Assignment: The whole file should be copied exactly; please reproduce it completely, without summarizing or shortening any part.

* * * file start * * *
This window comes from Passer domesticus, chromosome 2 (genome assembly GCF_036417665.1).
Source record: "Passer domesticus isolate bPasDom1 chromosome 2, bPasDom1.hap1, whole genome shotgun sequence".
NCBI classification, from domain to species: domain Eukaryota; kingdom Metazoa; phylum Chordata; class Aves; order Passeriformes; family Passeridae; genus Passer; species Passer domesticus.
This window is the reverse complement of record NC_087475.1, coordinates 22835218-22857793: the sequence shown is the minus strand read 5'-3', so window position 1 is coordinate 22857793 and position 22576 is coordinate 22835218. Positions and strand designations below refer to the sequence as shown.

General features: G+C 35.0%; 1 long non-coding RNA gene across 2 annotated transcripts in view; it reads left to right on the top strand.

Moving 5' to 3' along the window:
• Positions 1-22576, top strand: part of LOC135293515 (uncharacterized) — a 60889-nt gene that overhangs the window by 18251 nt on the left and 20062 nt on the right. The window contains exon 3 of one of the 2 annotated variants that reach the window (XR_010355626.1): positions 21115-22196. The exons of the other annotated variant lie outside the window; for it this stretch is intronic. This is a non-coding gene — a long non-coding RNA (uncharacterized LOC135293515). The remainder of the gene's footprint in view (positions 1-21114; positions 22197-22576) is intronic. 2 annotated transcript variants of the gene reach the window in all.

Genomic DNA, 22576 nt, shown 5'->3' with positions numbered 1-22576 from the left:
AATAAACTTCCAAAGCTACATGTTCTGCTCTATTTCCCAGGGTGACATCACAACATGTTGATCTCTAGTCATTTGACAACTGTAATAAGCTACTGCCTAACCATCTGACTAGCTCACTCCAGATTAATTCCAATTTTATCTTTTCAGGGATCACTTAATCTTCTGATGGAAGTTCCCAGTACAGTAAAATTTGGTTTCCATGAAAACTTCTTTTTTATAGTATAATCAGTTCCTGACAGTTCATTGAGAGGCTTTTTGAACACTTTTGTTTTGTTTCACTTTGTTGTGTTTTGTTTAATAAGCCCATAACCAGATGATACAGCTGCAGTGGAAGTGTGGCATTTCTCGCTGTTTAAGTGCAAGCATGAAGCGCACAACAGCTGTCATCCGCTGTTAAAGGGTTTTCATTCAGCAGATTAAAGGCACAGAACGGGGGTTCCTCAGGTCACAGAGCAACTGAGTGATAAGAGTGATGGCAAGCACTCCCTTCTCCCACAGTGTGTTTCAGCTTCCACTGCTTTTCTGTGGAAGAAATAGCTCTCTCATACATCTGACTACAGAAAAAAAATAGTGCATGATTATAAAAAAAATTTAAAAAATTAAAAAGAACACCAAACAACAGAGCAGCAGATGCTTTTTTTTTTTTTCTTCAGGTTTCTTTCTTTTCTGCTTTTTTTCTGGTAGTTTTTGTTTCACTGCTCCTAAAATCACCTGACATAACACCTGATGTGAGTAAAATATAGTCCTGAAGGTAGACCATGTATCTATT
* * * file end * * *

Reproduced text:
This window comes from Passer domesticus, chromosome 2 (genome assembly GCF_036417665.1).
Source record: "Passer domesticus isolate bPasDom1 chromosome 2, bPasDom1.hap1, whole genome shotgun sequence".
NCBI classification, from domain to species: domain Eukaryota; kingdom Metazoa; phylum Chordata; class Aves; order Passeriformes; family Passeridae; genus Passer; species Passer domesticus.
This window is the reverse complement of record NC_087475.1, coordinates 22835218-22857793: the sequence shown is the minus strand read 5'-3', so window position 1 is coordinate 22857793 and position 22576 is coordinate 22835218. Positions and strand designations below refer to the sequence as shown.

General features: G+C 35.0%; 1 long non-coding RNA gene across 2 annotated transcripts in view; it reads left to right on the top strand.

Moving 5' to 3' along the window:
• Positions 1-22576, top strand: part of LOC135293515 (uncharacterized) — a 60889-nt gene that overhangs the window by 18251 nt on the left and 20062 nt on the right. The window contains exon 3 of one of the 2 annotated variants that reach the window (XR_010355626.1): positions 21115-22196. The exons of the other annotated variant lie outside the window; for it this stretch is intronic. This is a non-coding gene — a long non-coding RNA (uncharacterized LOC135293515). The remainder of the gene's footprint in view (positions 1-21114; positions 22197-22576) is intronic. 2 annotated transcript variants of the gene reach the window in all.

Genomic DNA, 22576 nt, shown 5'->3' with positions numbered 1-22576 from the left:
AATAAACTTCCAAAGCTACATGTTCTGCTCTATTTCCCAGGGTGACATCACAACATGTTGATCTCTAGTCATTTGACAACTGTAATAAGCTACTGCCTAACCATCTGACTAGCTCACTCCAGATTAATTCCAATTTTATCTTTTCAGGGATCACTTAATCTTCTGATGGAAGTTCCCAGTACAGTAAAATTTGGTTTCCATGAAAACTTCTTTTTTATAGTATAATCAGTTCCTGACAGTTCATTGAGAGGCTTTTTGAACACTTTTGTTTTGTTTCACTTTGTTGTGTTTTGTTTAATAAGCCCATAACCAGATGATACAGCTGCAGTGGAAGTGTGGCATTTCTCGCTGTTTAAGTGCAAGCATGAAGCGCACAACAGCTGTCATCCGCTGTTAAAGGGTTTTCATTCAGCAGATTAAAGGCACAGAACGGGGGTTCCTCAGGTCACAGAGCAACTGAGTGATAAGAGTGATGGCAAGCACTCCCTTCTCCCACAGTGTGTTTCAGCTTCCACTGCTTTTCTGTGGAAGAAATAGCTCTCTCATACATCTGACTACAGAAAAAAAATAGTGCATGATTATAAAAAAAATTTAAAAAATTAAAAAGAACACCAAACAACAGAGCAGCAGATGCTTTTTTTTTTTTTCTTCAGGTTTCTTTCTTTTCTGCTTTTTTTCTGGTAGTTTTTGTTTCACTGCTCCTAAAATCACCTGACATAACACCTGATGTGAGTAAAATATAGTCCTGAAGGTAGACCATGTATCTATT